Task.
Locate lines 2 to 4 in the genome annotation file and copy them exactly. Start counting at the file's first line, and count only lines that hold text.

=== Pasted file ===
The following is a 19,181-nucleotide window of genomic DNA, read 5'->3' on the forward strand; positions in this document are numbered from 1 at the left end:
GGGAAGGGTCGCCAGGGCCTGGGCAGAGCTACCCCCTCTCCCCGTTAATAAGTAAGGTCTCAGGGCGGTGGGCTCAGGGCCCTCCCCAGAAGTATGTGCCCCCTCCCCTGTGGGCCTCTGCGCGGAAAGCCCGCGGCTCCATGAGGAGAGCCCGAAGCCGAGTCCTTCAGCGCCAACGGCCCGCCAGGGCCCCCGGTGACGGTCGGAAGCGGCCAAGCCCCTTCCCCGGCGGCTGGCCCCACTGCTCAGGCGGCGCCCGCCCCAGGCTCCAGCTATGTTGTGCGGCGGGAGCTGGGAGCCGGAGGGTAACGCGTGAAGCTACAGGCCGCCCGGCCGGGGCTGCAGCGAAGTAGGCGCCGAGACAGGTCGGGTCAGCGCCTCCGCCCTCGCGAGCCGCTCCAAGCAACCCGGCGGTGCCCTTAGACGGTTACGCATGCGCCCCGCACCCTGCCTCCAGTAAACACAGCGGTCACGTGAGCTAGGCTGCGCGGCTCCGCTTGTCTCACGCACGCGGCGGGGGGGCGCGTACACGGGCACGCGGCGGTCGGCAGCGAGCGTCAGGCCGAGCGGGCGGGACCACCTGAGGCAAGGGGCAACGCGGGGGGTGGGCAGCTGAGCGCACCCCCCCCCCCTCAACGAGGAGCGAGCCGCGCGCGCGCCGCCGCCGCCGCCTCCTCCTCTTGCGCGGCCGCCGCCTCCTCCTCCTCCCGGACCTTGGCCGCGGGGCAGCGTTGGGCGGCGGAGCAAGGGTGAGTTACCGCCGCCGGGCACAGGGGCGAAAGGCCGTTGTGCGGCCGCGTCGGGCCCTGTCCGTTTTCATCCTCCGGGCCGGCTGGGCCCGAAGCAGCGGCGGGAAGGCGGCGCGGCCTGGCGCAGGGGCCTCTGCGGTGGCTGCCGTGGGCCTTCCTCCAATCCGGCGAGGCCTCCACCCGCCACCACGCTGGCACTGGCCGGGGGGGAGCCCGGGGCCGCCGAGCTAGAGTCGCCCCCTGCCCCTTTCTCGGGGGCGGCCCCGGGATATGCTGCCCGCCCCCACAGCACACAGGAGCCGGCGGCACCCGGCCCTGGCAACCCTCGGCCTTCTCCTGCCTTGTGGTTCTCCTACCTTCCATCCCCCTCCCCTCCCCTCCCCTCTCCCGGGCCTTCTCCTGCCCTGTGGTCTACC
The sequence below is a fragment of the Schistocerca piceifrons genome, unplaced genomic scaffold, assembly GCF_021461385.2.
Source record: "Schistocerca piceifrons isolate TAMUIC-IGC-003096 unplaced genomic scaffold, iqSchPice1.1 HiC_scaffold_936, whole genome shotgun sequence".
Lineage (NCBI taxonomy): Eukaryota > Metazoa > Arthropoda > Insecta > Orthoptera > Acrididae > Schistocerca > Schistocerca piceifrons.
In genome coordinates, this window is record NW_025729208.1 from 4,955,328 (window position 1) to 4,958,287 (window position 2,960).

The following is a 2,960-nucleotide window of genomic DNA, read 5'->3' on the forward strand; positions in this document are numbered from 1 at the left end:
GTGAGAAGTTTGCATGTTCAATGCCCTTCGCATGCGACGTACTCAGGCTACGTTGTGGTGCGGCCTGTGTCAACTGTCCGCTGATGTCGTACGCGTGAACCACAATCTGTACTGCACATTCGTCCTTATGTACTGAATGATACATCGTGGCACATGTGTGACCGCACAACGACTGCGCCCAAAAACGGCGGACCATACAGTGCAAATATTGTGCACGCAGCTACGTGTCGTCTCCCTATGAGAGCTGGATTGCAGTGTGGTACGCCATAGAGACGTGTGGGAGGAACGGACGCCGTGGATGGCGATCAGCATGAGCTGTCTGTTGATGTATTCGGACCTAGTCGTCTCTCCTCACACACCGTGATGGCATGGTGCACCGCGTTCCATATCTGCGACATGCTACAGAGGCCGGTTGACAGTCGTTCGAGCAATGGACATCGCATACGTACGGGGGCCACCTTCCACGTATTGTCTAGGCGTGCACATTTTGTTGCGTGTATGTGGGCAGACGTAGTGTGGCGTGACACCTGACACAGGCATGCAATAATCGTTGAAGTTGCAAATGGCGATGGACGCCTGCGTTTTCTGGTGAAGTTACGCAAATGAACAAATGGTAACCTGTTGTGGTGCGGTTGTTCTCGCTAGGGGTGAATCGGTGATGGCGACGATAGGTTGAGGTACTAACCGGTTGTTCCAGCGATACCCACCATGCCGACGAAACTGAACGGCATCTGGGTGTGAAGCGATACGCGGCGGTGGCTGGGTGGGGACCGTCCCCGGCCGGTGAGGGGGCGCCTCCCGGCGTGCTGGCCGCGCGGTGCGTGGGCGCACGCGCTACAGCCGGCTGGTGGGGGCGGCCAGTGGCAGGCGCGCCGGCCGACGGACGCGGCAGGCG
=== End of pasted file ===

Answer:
GGGAAGGGTCGCCAGGGCCTGGGCAGAGCTACCCCCTCTCCCCGTTAATAAGTAAGGTCTCAGGGCGGTGGGCTCAGGGCCCTCCCCAGAAGTATGTGCCCCCTCCCCTGTGGGCCTCTGCGCGGAAAGCCCGCGGCTCCATGAGGAGAGCCCGAAGCCGAGTCCTTCAGCGCCAACGGCCCGCCAGGGCCCCCGGTGACGGTCGGAAGCGGCCAAGCCCCTTCCCCGGCGGCTGGCCCCACTGCTCAGGCGGCGCCCGCCCCAGGCTCCAGCTATGTTGTGCGGCGGGAGCTGGGAGCCGGAGGGTAACGCGTGAAGCTACAGGCCGCCCGGCCGGGGCTGCAGCGAAGTAGGCGCCGAGACAGGTCGGGTCAGCGCCTCCGCCCTCGCGAGCCGCTCCAAGCAACCCGGCGGTGCCCTTAGACGGTTACGCATGCGCCCCGCACCCTGCCTCCAGTAAACACAGCGGTCACGTGAGCTAGGCTGCGCGGCTCCGCTTGTCTCACGCACGCGGCGGGGGGGCGCGTACACGGGCACGCGGCGGTCGGCAGCGAGCGTCAGGCCGAGCGGGCGGGACCACCTGAGGCAAGGGGCAACGCGGGGGGTGGGCAGCTGAGCGCACCCCCCCCCCCTCAACGAGGAGCGAGCCGCGCGCGCGCCGCCGCCGCCGCCTCCTCCTCTTGCGCGGCCGCCGCCTCCTCCTCCTCCCGGACCTTGGCCGCGGGGCAGCGTTGGGCGGCGGAGCAAGGGTGAGTTACCGCCGCCGGGCACAGGGGCGAAAGGCCGTTGTGCGGCCGCGTCGGGCCCTGTCCGTTTTCATCCTCCGGGCCGGCTGGGCCCGAAGCAGCGGCGGGAAGGCGGCGCGGCCTGGCGCAGGGGCCTCTGCGGTGGCTGCCGTGGGCCTTCCTCCAATCCGGCGAGGCCTCCACCCGCCACCACGCTGGCACTGGCCGGGGGGGAGCCCGGGGCCGCCGAGCTAGAGTCGCCCCCTGCCCCTTTCTCGGGGGCGGCCCCGGGATATGCTGCCCGCCCCCACAGCACACAGGAGCCGGCGGCACCCGGCCCTGGCAACCCTCGGCCTTCTCCTGCCTTGTGGTTCTCCTACCTTCCATCCCCCTCCCCTCCCCTCCCCTCTCCCGGGCCTTCTCCTGCCCTGTGGTCTACC
The sequence below is a fragment of the Schistocerca piceifrons genome, unplaced genomic scaffold, assembly GCF_021461385.2.
Source record: "Schistocerca piceifrons isolate TAMUIC-IGC-003096 unplaced genomic scaffold, iqSchPice1.1 HiC_scaffold_936, whole genome shotgun sequence".